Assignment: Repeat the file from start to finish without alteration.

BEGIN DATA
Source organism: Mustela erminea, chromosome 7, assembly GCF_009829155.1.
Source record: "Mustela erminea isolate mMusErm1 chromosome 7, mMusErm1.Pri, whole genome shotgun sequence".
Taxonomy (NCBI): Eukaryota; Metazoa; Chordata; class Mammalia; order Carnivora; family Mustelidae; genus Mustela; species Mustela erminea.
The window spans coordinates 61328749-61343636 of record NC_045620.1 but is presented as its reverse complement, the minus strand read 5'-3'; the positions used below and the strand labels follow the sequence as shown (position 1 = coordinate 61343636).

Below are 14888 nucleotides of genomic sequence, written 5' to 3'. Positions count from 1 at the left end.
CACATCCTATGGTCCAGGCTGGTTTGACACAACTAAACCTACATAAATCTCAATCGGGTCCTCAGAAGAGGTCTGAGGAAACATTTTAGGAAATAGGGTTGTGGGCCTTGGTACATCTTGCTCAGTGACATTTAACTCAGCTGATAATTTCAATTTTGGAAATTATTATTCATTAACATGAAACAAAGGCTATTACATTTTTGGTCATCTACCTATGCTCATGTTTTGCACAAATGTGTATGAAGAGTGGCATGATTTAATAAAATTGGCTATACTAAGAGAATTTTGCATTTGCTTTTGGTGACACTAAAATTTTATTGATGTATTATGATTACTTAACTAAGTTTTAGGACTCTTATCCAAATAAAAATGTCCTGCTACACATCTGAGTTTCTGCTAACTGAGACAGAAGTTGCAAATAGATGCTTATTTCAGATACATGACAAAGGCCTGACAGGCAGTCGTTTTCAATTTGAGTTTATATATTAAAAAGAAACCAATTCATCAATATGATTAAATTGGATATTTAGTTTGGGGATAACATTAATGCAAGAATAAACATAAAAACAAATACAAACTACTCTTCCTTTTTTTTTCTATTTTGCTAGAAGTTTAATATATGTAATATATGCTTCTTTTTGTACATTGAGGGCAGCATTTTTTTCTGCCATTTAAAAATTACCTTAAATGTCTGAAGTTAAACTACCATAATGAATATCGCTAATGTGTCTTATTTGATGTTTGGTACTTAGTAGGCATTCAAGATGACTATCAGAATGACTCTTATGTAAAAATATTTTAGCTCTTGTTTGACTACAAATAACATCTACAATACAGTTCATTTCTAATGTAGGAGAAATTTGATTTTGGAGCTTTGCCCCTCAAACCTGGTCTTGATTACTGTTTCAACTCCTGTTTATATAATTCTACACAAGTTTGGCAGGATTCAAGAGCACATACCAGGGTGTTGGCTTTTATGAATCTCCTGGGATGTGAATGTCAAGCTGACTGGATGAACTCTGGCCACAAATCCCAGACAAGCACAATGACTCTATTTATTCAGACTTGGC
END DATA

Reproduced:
Source organism: Mustela erminea, chromosome 7, assembly GCF_009829155.1.
Source record: "Mustela erminea isolate mMusErm1 chromosome 7, mMusErm1.Pri, whole genome shotgun sequence".
Taxonomy (NCBI): Eukaryota; Metazoa; Chordata; class Mammalia; order Carnivora; family Mustelidae; genus Mustela; species Mustela erminea.
The window spans coordinates 61328749-61343636 of record NC_045620.1 but is presented as its reverse complement, the minus strand read 5'-3'; the positions used below and the strand labels follow the sequence as shown (position 1 = coordinate 61343636).

Below are 14888 nucleotides of genomic sequence, written 5' to 3'. Positions count from 1 at the left end.
CACATCCTATGGTCCAGGCTGGTTTGACACAACTAAACCTACATAAATCTCAATCGGGTCCTCAGAAGAGGTCTGAGGAAACATTTTAGGAAATAGGGTTGTGGGCCTTGGTACATCTTGCTCAGTGACATTTAACTCAGCTGATAATTTCAATTTTGGAAATTATTATTCATTAACATGAAACAAAGGCTATTACATTTTTGGTCATCTACCTATGCTCATGTTTTGCACAAATGTGTATGAAGAGTGGCATGATTTAATAAAATTGGCTATACTAAGAGAATTTTGCATTTGCTTTTGGTGACACTAAAATTTTATTGATGTATTATGATTACTTAACTAAGTTTTAGGACTCTTATCCAAATAAAAATGTCCTGCTACACATCTGAGTTTCTGCTAACTGAGACAGAAGTTGCAAATAGATGCTTATTTCAGATACATGACAAAGGCCTGACAGGCAGTCGTTTTCAATTTGAGTTTATATATTAAAAAGAAACCAATTCATCAATATGATTAAATTGGATATTTAGTTTGGGGATAACATTAATGCAAGAATAAACATAAAAACAAATACAAACTACTCTTCCTTTTTTTTTCTATTTTGCTAGAAGTTTAATATATGTAATATATGCTTCTTTTTGTACATTGAGGGCAGCATTTTTTTCTGCCATTTAAAAATTACCTTAAATGTCTGAAGTTAAACTACCATAATGAATATCGCTAATGTGTCTTATTTGATGTTTGGTACTTAGTAGGCATTCAAGATGACTATCAGAATGACTCTTATGTAAAAATATTTTAGCTCTTGTTTGACTACAAATAACATCTACAATACAGTTCATTTCTAATGTAGGAGAAATTTGATTTTGGAGCTTTGCCCCTCAAACCTGGTCTTGATTACTGTTTCAACTCCTGTTTATATAATTCTACACAAGTTTGGCAGGATTCAAGAGCACATACCAGGGTGTTGGCTTTTATGAATCTCCTGGGATGTGAATGTCAAGCTGACTGGATGAACTCTGGCCACAAATCCCAGACAAGCACAATGACTCTATTTATTCAGACTTGGC